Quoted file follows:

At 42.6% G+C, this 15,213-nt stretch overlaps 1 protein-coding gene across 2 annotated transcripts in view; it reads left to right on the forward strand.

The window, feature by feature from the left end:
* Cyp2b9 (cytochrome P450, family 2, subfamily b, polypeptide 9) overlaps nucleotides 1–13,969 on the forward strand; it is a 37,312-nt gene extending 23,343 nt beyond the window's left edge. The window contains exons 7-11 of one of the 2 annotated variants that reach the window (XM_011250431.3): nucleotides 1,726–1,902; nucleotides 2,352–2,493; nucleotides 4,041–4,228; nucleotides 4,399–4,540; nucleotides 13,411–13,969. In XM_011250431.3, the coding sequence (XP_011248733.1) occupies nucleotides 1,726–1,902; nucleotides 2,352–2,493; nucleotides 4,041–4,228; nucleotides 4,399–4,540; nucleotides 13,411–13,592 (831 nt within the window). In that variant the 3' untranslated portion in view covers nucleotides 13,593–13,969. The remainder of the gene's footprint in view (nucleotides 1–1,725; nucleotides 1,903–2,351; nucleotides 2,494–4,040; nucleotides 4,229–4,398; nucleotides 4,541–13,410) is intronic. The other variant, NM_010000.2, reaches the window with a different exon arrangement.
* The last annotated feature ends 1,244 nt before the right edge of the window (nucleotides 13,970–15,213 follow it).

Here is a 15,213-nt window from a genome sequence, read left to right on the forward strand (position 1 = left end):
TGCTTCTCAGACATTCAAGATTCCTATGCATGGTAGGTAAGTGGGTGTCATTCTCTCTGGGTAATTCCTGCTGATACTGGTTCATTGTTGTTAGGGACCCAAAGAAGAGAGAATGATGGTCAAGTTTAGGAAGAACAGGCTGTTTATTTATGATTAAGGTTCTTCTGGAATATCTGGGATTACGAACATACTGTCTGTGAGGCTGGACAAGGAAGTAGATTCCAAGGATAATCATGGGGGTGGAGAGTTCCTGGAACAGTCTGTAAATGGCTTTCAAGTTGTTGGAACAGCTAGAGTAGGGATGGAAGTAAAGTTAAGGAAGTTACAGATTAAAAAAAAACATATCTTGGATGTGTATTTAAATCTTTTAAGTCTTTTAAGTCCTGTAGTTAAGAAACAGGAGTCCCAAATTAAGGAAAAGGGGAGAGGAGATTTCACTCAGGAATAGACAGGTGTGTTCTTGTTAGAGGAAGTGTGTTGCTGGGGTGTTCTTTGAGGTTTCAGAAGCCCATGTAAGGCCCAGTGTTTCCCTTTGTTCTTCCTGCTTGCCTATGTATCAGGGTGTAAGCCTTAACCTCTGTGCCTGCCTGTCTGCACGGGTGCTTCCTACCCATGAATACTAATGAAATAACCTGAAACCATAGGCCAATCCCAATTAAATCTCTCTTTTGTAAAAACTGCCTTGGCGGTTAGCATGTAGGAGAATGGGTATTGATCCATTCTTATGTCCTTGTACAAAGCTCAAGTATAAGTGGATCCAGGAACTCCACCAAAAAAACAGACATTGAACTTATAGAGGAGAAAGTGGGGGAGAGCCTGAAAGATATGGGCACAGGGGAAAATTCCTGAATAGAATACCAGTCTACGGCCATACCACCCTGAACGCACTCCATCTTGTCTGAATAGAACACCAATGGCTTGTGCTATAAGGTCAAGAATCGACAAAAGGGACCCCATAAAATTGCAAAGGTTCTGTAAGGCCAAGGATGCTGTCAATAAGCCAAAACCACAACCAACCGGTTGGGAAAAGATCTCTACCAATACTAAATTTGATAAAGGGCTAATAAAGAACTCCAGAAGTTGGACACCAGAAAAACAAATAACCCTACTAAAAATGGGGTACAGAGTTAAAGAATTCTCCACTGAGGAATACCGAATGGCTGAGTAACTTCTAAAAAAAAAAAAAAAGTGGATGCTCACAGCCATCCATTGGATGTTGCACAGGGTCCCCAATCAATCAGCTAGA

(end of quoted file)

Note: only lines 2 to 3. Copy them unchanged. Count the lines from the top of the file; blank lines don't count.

The window, feature by feature from the left end:
* Cyp2b9 (cytochrome P450, family 2, subfamily b, polypeptide 9) overlaps nucleotides 1–13,969 on the forward strand; it is a 37,312-nt gene extending 23,343 nt beyond the window's left edge. The window contains exons 7-11 of one of the 2 annotated variants that reach the window (XM_011250431.3): nucleotides 1,726–1,902; nucleotides 2,352–2,493; nucleotides 4,041–4,228; nucleotides 4,399–4,540; nucleotides 13,411–13,969. In XM_011250431.3, the coding sequence (XP_011248733.1) occupies nucleotides 1,726–1,902; nucleotides 2,352–2,493; nucleotides 4,041–4,228; nucleotides 4,399–4,540; nucleotides 13,411–13,592 (831 nt within the window). In that variant the 3' untranslated portion in view covers nucleotides 13,593–13,969. The remainder of the gene's footprint in view (nucleotides 1–1,725; nucleotides 1,903–2,351; nucleotides 2,494–4,040; nucleotides 4,229–4,398; nucleotides 4,541–13,410) is intronic. The other variant, NM_010000.2, reaches the window with a different exon arrangement.